Q: What did Britain gain by joining? It was already the financial center of the world…
ST: The City of London did gain by joining the EEC, because it fortified its position by having full access to the common financial services market. The City thus prevented the likely rise of Frankfurt as the alternative, Continental-European financial services center. In addition, British industry was at that time…
Q: Still strong?
ST: But technologically it was increasingly lagging behind Germany, which had to rise from the ashes, like Phoenix, after the bombings. The German industry was far more productive and competitive, but eventually the British gained a comparative advantage in the services sector and banking. This more than compensated for the industrial decline. And let me add that after joining the Community Britain became more open to various European cultural inputs than it had been before. When I first arrived there… whether it was the question of knowing Italian or Spanish cuisine, appreciating wines, or speaking foreign languages, or of young people experiencing the way of life and culture of Continental Europe–that has all changed. For better or worse, Britain has become far less provincial, parochial…
Q: OK, but the sixties, seventies, marked the reign of London in fashions and music and popular culture. It’s only later that Italy became dominant.
ST: We should not confuse Carnaby St. and Chelsea, at the time of the Beatles and Rolling Stones, with the British heartland. To a great extent Leeds, Birmingham, Newcastle, or Liverpool remained unaffected by such trends. London is truly, to this day, vastly different to the rest of Britain. It is a cosmopolitan metropolis with a globalist outlook. That’s why so many Londoners complain that “some decrepit Northern towns,” where the despised ones are on the dole, were able to tilt the balance in favor of Brexit, and prevent them from remaining where they belong.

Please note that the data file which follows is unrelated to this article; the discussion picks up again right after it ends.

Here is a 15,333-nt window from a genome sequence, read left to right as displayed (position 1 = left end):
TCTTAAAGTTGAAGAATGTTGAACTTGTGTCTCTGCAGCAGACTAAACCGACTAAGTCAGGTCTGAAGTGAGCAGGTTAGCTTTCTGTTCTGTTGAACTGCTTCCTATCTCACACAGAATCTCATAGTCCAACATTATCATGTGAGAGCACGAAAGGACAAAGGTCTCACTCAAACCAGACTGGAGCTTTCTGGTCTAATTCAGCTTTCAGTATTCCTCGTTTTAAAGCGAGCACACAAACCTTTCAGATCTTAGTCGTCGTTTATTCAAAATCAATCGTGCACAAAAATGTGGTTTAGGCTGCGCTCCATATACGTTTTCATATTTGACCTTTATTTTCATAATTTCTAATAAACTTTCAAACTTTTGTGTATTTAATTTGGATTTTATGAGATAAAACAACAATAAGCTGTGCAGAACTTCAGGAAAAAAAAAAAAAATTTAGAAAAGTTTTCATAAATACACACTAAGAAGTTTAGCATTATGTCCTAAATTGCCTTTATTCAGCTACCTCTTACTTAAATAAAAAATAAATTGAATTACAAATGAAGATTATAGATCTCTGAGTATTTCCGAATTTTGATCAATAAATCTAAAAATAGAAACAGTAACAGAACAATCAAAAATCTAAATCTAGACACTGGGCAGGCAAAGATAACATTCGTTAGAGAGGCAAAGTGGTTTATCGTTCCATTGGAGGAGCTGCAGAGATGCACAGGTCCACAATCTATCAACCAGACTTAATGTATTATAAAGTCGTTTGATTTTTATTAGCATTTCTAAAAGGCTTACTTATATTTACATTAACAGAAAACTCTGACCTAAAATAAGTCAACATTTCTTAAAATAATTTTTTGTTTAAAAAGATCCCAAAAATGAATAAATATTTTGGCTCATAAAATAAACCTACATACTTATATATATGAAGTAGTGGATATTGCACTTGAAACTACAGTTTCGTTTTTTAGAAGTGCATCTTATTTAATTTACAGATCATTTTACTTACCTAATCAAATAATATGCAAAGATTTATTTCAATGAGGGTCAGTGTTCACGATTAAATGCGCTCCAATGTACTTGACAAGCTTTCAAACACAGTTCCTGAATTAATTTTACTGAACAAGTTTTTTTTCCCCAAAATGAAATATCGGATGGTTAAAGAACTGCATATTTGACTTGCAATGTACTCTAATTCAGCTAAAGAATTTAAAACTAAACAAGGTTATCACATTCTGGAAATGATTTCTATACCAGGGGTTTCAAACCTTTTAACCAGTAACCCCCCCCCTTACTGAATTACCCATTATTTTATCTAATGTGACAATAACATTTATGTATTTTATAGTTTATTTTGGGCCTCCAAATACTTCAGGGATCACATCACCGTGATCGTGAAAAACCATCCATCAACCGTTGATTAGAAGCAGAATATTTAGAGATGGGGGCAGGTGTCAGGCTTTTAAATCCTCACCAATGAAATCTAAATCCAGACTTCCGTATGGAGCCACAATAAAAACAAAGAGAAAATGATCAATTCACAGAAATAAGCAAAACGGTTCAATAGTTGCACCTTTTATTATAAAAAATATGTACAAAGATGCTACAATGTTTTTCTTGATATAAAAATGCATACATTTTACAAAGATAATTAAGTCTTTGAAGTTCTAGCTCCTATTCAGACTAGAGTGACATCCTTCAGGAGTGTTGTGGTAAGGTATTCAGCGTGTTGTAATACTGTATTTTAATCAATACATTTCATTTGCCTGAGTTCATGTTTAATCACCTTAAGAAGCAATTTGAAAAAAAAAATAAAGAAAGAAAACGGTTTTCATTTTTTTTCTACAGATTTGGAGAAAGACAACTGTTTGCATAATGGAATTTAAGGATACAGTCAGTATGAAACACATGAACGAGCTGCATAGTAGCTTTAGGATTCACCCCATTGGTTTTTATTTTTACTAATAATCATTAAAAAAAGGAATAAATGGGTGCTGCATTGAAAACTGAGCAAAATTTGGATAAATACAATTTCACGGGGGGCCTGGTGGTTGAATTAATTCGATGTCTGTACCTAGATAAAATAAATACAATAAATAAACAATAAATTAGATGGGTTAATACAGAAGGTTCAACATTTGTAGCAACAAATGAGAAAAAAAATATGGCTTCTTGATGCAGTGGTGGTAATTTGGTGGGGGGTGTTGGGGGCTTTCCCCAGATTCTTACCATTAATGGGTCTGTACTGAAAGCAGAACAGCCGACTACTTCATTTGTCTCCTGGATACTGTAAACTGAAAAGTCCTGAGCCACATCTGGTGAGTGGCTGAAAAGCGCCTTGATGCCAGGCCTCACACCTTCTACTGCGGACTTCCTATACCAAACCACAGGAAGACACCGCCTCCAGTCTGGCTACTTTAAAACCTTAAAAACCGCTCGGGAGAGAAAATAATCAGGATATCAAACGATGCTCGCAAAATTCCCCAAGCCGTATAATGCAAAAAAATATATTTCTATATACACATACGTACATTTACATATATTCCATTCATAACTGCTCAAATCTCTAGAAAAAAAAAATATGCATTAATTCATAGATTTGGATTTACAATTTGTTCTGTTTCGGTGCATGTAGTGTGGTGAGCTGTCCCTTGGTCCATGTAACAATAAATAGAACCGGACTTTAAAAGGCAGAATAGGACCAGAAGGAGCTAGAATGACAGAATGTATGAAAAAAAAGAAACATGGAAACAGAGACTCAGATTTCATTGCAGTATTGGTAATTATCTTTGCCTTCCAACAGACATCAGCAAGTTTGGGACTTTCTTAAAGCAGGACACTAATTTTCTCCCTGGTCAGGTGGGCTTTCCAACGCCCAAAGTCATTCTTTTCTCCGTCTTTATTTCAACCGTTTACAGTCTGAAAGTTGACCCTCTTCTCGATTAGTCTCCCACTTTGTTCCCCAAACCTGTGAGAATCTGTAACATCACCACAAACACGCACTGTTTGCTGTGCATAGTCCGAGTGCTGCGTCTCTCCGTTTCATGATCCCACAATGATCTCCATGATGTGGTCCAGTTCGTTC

Q: What does Britain gain by exiting?
ST: There will be two strategic opportunities. First, to rebuild the special relationship with the United States, especially if Trump is reelected next year. There is a natural affinity between him and Boris Johnson. Both are les enfants terribles of the globalist establishment.
Q: We have had similar tandems before, Reagan and Thatcher, Clinton and Blair, his faithful poodle, and now Johnson-Trump…
ST: Secondly, Britain will be liberated from the bureaucratic shackles, from a host of totally unnecessary rules and regulations imposed from Brussels, including some 700,000 pages of new instructions each year. The Britons simply do not like to be dictated to by a bunch of unelected Eurocrats in Brussels, to be told what to do and how to live–including the metric system, which was opposed by the majority, but had to be imposed on the insistence from Brussels.
Q: When Britons wake up in the morning, they are not sure whether they will stay or go?
ST: They will go, they will go for sure.
Q: You are certain of Brexit?